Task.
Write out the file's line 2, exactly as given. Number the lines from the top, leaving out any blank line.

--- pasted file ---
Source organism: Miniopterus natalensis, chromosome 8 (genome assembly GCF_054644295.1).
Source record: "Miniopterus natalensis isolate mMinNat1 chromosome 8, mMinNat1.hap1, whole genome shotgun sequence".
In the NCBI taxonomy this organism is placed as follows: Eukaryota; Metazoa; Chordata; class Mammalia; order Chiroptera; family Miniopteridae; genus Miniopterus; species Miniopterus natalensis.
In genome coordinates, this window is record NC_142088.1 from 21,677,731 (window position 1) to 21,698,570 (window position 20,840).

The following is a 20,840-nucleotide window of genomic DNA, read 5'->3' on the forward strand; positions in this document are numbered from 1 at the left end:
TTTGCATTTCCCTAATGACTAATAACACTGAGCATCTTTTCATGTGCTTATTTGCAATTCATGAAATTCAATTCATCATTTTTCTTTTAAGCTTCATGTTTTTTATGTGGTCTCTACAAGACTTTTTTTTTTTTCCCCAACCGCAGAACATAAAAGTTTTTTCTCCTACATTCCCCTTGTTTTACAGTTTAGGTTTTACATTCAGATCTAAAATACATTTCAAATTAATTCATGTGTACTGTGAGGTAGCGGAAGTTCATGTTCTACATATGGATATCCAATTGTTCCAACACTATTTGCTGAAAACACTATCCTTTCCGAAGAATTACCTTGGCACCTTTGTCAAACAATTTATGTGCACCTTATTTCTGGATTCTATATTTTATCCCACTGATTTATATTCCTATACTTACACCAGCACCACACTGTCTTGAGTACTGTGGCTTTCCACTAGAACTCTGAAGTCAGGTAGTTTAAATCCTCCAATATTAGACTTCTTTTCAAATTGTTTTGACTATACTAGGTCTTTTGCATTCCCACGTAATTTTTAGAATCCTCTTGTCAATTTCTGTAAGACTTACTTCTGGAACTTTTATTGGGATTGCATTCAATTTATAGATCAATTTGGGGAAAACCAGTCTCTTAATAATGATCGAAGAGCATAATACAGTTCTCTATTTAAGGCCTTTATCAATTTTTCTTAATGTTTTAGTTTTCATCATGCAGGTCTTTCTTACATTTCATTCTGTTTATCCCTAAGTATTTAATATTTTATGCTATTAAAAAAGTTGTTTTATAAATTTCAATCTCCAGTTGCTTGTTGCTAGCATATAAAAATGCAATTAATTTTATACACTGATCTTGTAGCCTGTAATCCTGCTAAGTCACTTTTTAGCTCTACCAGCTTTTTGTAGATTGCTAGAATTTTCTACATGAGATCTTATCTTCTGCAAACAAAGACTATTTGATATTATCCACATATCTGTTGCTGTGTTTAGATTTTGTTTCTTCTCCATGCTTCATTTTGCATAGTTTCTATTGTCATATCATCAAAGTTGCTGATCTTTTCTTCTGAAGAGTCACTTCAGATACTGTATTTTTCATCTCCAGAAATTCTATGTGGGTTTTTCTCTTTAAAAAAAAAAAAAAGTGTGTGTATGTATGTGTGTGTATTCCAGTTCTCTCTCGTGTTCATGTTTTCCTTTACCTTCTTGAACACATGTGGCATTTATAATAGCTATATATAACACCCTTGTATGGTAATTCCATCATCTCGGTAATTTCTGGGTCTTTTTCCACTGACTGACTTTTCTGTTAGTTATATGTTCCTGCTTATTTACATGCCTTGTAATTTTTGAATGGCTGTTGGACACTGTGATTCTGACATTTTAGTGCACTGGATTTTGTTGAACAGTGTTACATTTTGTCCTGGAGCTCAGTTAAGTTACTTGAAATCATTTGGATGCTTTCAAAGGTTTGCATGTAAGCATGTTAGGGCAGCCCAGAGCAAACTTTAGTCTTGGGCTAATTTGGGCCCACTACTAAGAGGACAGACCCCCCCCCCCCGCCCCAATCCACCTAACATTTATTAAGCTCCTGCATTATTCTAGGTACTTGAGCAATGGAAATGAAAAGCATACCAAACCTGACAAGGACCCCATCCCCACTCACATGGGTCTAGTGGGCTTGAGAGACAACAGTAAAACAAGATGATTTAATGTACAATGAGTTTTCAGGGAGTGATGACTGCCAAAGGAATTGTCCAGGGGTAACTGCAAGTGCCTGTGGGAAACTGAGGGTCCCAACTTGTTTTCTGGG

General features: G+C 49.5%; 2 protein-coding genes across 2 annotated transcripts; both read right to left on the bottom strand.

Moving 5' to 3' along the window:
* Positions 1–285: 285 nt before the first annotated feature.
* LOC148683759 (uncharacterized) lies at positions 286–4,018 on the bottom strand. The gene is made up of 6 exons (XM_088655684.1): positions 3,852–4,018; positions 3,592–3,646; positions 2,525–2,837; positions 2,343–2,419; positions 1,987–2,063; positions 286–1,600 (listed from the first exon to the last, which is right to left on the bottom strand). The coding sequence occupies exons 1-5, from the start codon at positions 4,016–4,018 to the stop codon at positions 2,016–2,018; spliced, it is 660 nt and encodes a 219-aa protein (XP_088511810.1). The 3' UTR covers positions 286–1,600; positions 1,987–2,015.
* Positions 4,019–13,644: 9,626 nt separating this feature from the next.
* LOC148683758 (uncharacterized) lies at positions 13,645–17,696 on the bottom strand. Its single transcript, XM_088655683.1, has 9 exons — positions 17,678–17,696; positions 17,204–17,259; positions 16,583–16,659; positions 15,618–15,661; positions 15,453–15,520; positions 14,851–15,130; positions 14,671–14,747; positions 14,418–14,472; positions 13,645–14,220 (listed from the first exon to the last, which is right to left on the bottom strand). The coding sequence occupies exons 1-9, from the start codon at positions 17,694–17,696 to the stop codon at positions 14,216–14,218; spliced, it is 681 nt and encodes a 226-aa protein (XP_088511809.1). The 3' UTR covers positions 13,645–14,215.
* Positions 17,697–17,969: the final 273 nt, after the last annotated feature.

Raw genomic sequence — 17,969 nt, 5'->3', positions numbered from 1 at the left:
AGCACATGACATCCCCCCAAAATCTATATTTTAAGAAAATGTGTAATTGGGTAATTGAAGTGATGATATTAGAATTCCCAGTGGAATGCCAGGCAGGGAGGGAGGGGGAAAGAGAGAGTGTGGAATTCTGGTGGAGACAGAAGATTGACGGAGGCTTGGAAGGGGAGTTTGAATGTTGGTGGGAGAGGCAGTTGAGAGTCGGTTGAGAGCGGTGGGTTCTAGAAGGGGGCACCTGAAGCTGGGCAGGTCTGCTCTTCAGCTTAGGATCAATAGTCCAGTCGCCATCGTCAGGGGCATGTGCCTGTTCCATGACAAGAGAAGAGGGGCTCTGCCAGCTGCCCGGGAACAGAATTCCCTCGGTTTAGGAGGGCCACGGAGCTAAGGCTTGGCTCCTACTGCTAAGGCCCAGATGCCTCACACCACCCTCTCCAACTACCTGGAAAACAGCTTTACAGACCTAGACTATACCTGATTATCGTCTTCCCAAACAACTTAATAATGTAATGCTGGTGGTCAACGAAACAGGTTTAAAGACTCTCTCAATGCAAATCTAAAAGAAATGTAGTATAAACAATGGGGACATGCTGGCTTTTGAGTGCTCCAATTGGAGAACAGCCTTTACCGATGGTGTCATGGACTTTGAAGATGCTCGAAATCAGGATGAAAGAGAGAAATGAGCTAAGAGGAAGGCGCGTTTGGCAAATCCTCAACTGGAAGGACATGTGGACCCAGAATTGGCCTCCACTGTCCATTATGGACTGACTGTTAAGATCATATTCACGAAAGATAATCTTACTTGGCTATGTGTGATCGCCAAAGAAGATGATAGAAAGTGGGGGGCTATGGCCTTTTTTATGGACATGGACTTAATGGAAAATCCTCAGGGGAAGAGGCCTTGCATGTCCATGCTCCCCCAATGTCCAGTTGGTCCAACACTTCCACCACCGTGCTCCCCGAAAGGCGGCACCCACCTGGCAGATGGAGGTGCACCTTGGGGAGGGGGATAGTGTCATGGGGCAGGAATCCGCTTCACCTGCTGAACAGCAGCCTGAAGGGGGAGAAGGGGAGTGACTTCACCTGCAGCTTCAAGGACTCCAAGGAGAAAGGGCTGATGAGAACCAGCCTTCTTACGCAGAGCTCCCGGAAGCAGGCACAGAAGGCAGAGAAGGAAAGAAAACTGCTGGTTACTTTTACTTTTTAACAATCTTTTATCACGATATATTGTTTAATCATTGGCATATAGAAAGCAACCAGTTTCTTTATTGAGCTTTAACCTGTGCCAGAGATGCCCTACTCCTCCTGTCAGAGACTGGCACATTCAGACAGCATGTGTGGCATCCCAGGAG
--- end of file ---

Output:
Source record: "Miniopterus natalensis isolate mMinNat1 chromosome 8, mMinNat1.hap1, whole genome shotgun sequence".